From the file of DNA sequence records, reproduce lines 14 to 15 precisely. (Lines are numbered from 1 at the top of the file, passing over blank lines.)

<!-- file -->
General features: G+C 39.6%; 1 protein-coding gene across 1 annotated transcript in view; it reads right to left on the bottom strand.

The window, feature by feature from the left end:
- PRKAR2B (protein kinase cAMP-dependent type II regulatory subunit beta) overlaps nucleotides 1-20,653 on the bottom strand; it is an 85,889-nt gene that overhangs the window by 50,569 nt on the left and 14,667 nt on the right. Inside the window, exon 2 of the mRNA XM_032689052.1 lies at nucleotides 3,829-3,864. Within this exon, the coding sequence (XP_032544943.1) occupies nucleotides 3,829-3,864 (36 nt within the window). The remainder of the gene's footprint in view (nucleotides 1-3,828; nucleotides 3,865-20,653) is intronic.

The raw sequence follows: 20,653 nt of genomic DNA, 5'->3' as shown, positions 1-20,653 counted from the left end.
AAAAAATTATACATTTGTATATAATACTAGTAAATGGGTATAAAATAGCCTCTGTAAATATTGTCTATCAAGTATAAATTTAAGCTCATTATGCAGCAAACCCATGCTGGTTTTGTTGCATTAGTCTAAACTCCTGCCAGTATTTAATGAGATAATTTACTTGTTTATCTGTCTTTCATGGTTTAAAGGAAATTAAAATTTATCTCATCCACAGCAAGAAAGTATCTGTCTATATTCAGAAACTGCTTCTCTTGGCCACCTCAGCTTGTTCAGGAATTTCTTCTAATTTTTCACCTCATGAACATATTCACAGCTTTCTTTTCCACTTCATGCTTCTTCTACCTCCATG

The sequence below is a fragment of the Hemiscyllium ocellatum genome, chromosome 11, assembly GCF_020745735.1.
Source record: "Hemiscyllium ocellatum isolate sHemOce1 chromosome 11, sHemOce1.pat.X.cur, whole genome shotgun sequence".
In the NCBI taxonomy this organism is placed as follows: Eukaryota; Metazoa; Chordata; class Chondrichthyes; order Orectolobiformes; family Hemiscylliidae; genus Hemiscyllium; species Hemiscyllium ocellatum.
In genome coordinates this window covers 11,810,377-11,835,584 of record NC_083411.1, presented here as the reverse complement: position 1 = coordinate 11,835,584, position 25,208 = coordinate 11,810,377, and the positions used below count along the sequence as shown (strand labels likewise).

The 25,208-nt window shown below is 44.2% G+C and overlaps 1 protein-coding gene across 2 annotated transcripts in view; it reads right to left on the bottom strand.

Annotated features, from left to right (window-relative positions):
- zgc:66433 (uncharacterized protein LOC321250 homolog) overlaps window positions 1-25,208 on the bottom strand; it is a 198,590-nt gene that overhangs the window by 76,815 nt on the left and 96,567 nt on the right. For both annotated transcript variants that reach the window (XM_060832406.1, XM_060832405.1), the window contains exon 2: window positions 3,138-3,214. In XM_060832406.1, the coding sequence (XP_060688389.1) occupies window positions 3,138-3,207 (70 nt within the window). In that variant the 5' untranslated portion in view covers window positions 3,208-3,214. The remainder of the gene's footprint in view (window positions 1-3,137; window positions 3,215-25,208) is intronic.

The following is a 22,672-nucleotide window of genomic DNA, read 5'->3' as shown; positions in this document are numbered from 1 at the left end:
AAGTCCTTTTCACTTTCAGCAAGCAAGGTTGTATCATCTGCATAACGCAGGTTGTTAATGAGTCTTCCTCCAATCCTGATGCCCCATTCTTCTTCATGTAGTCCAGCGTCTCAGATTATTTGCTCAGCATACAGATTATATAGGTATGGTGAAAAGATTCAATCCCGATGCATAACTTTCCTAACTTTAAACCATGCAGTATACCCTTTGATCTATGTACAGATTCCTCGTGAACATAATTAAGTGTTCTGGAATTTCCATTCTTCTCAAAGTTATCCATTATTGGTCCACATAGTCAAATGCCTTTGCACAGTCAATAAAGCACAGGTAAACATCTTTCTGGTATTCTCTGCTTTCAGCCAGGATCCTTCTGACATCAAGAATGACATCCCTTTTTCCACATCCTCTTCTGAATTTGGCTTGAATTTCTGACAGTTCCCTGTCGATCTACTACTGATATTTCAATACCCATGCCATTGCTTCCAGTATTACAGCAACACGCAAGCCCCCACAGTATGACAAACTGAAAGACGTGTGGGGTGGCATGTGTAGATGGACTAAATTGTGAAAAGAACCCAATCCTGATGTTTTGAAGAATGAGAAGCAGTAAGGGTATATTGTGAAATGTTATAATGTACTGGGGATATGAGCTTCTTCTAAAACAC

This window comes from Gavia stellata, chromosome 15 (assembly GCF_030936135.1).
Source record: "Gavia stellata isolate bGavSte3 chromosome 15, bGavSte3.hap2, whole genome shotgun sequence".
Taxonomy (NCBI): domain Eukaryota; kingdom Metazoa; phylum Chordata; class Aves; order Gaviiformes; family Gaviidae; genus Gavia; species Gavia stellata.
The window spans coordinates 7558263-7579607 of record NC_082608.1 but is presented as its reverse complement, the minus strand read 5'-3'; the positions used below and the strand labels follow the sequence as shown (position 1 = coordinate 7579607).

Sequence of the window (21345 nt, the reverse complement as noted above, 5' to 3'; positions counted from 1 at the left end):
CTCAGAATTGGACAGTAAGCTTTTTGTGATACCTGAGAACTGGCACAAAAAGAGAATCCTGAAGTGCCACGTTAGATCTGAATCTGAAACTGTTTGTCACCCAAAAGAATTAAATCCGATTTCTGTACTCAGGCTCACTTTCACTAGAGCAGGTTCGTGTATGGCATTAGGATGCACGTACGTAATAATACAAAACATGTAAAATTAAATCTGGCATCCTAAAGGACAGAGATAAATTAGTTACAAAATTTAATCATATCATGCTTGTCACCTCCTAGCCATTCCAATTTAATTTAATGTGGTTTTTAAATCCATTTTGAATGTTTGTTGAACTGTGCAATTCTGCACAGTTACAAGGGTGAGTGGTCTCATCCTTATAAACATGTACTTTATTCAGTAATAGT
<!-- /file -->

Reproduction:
AAGTCCTTTTCACTTTCAGCAAGCAAGGTTGTATCATCTGCATAACGCAGGTTGTTAATGAGTCTTCCTCCAATCCTGATGCCCCATTCTTCTTCATGTAGTCCAGCGTCTCAGATTATTTGCTCAGCATACAGATTATATAGGTATGGTGAAAAGATTCAATCCCGATGCATAACTTTCCTAACTTTAAACCATGCAGTATACCCTTTGATCTATGTACAGATTCCTCGTGAACATAATTAAGTGTTCTGGAATTTCCATTCTTCTCAAAGTTATCCATTATTGGTCCACATAGTCAAATGCCTTTGCACAGTCAATAAAGCACAGGTAAACATCTTTCTGGTATTCTCTGCTTTCAGCCAGGATCCTTCTGACATCAAGAATGACATCCCTTTTTCCACATCCTCTTCTGAATTTGGCTTGAATTTCTGACAGTTCCCTGTCGATCTACTACTGATATTTCAATACCCATGCCATTGCTTCCAGTATTACAGCAACACGCAAGCCCCCACAGTATGACAAACTGAAAGACGTGTGGGGTGGCATGTGTAGATGGACTAAATTGTGAAAAGAACCCAATCCTGATGTTTTGAAGAATGAGAAGCAGTAAGGGTATATTGTGAAATGTTATAATGTACTGGGGATATGAGCTTCTTCTAAAACAC

This window comes from Gavia stellata, chromosome 15 (assembly GCF_030936135.1).